There are a lot of negative to positive expression transformation tables on the net. Select the ones that match your needs.
For example, avoid "I don't like lemon pie" and prefer "I prefer chocolate cake".
Be careful, however, to remain fair with yourself and not to fall into the tyranny of the positive at all costs.
It is still important in this kind of exercise to be in acceptance of one's emotions and of oneself.
For example, avoid injunctions such as "stop being so negative" and prefer "I am angry|sad|depressed right now, I am focusing on what makes me feel good".
6. Think positive
Once you have identified all of your negative thoughts, turn all of the ones that don't belong into positives.
For example, turn "I suck" into "I'm tired today and I've accomplished a lot so far".
Or "I don't know if I'm going to make it" to "I'm doing my best to make it and I'm starting with what's possible right now".
Also very common: "I am not enough...".
Not smart enough, not strong enough, not talented enough, not important enough...
Question this belief. Where does it come from? How was it constructed? Were there people who influenced you to believe this when you were a child? What was your father or mother like? Your brothers and sisters, your teachers, your community?
7. Letting go
Do you dwell on that person who behaved badly with you?
Or are you worried about what will happen in a week or a month?
Recognize and accept the emotion in you: anger in the first case, fear in the second.
Let the emotion go...
OK, this is not an easy exercise, especially if you are not trained in emotional management. If you find that you have trouble letting go of your emotions, it's normal, it's something that can be learned.
Once the emotion is gone, see if you can do something about it. If yes, do it. If not, let go. Letting go means not worrying about it at all. Turn your attention to other positive things. Another person in your life who makes you feel good. Engaging in an activity that makes you feel good, etc.
8. Smile and good mood
Smile as much as possible. The physical expression of an emotion of joy, namely smiling (laughing too) informs the brain that you are experiencing that emotion. Even if it's not true. Your brain releases feel-good hormones and neurotransmitters. And you feel better. This is called body feedback.
Strack, Martin, Stepper (1988) "Inhibiting and facilitating conditions of the human smile. A nonobtrusive test of the facial feedback hypothesis".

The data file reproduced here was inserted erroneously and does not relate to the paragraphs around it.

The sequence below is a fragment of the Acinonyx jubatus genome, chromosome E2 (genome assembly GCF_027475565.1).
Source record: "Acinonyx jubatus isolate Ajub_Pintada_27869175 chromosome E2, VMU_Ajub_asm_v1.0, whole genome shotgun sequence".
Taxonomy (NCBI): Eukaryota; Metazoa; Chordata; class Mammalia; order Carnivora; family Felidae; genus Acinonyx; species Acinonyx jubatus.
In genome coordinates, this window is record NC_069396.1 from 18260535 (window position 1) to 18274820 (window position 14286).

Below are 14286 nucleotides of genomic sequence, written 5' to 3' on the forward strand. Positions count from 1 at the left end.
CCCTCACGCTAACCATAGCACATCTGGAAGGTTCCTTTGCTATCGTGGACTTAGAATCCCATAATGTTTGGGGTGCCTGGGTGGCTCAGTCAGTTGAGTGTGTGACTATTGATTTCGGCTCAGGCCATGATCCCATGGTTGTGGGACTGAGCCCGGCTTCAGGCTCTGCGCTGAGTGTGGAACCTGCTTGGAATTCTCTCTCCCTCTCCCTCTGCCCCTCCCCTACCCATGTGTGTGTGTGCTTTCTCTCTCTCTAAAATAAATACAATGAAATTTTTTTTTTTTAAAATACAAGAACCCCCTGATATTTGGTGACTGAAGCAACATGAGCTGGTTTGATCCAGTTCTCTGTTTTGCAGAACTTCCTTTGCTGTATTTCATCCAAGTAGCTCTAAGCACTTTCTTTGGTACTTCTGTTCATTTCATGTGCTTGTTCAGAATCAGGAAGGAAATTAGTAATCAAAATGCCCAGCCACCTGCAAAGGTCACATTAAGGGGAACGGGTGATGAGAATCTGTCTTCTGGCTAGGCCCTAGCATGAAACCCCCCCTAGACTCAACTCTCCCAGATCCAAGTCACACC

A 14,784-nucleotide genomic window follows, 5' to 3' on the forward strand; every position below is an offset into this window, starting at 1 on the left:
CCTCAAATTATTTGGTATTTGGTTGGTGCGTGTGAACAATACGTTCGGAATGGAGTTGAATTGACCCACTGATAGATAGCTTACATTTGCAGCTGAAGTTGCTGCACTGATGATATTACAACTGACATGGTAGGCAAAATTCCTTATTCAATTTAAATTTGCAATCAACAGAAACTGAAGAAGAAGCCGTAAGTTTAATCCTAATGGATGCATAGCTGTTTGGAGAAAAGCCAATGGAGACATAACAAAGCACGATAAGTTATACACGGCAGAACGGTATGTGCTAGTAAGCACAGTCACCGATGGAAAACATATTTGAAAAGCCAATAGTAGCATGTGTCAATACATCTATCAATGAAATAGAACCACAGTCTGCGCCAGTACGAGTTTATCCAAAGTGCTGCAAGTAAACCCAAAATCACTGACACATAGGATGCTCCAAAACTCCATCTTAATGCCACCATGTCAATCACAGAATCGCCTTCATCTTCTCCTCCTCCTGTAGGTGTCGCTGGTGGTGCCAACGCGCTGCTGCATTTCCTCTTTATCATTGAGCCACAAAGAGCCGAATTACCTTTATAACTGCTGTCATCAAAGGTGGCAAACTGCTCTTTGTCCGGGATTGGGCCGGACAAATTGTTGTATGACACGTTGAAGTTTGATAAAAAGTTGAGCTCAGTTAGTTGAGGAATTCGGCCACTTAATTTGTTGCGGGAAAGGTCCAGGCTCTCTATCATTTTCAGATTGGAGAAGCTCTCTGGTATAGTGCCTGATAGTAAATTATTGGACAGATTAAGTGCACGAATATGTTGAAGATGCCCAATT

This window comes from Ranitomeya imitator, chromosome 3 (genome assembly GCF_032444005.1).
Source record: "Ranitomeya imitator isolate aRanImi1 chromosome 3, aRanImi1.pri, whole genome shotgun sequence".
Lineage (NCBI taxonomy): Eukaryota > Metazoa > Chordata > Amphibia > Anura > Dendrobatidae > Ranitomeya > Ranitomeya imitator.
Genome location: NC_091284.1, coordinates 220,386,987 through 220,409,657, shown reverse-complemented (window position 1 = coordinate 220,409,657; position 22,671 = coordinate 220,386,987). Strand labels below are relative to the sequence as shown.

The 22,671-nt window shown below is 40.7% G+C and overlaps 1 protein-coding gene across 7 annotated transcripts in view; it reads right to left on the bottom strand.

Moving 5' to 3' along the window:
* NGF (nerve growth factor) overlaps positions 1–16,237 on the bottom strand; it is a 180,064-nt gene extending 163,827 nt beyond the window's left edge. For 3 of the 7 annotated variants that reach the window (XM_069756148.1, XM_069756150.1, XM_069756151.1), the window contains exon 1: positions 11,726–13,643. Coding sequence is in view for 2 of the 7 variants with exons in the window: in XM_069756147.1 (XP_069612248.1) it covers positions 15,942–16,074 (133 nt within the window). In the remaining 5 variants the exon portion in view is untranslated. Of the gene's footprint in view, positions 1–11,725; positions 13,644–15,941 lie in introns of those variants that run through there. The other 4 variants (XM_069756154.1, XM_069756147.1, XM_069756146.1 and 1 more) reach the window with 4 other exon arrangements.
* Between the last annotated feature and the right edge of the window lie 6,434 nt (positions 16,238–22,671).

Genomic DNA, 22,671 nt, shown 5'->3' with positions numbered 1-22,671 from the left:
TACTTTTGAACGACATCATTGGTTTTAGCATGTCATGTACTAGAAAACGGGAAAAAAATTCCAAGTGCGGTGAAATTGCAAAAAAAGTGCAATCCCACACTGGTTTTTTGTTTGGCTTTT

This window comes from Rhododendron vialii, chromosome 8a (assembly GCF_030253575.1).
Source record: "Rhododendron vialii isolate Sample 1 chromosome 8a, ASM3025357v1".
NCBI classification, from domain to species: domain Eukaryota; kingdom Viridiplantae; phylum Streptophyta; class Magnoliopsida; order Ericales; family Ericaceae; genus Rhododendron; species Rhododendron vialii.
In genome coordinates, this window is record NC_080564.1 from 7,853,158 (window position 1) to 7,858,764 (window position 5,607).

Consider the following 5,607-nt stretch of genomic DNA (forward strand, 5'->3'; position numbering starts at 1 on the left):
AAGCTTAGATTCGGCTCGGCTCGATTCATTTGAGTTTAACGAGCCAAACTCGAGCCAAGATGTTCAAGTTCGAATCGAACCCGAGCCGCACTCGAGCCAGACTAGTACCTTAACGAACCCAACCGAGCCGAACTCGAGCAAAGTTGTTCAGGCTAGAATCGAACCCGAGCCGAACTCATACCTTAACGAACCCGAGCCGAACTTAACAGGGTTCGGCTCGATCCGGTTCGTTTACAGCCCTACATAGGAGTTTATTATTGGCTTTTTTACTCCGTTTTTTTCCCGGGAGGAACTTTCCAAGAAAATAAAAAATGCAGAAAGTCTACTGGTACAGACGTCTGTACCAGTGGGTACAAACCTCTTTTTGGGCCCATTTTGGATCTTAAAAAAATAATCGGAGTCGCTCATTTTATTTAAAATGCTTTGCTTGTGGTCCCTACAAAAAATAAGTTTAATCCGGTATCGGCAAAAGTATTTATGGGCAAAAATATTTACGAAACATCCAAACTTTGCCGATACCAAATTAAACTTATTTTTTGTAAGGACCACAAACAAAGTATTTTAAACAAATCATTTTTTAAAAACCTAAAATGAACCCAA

Choose good humor whenever possible. Not only does it make you feel good, but it makes others feel good.
Indeed, emotions are contagious. If you are in a bad mood, if you complain constantly, you risk contaminating those around you who were perhaps positive or neutral before. You have created a "cluster" of bad moods with a "boomerang" effect on yourself.
The reverse also works. You can create good mood "hubs" with a positive feedback loop on yourself.
That's why, generally speaking, people quite unconsciously prefer positive people.
Baby, you learned to walk. A thousand times you fell. A thousand times you got up. You have it deep inside you. Don't waste your energy doubting it. Changing your brain takes time. About 6 months according to Alvaro Pascual Leone, professor of Neurology at Harvard. Alvaro Pascal Leone & Co. "The Occipital Cortex in the Blind: Lessons About Plasticity and Vision", 2005
You have been systematically changing this negative thought into a positive one for 10 days and it still comes back? Don't waste energy getting angry, don't get discouraged. Take note of it with kindness and start over 1000 times if necessary.
Meeting this kind of challenge alone is difficult. It's highly recommended to be accompanied by a professional in personal development, specialized in positive psychology, neuroscience, etc. You can also call on the services of a coach life coach specialized in this field.
You also have the possibility to enroll in a course that deals with thinking practices. The course has the advantage of motivating you to practice regularly, which is the "sinews of war" in the thought exercises. In addition, you have the support of the group and can share with others. The participants usually realize that they are not the only ones who are "struggling" and this has a reassuring side.
10. Congratulations on your success! Remember to encourage others!
Now you have developed a much stronger positive attitude than before.
Not only do you feel better, but changes are happening in your life.
You develop better relationships, are more successful at what you do, and may even be sick less often.
Fertilize your experience, encourage people around you who would like to get out of it.
It is possible that, like you perhaps at the beginning, these people found themselves trapped in the meanders of negativism.
What better way to share your journey, the obstacles you have overcome and your current well-being!
For further information, please contact Fabienne Revillard.
Are you looking for tips for successful career progression?
Sign up at newsletter and receive our offers and tips for better professional development.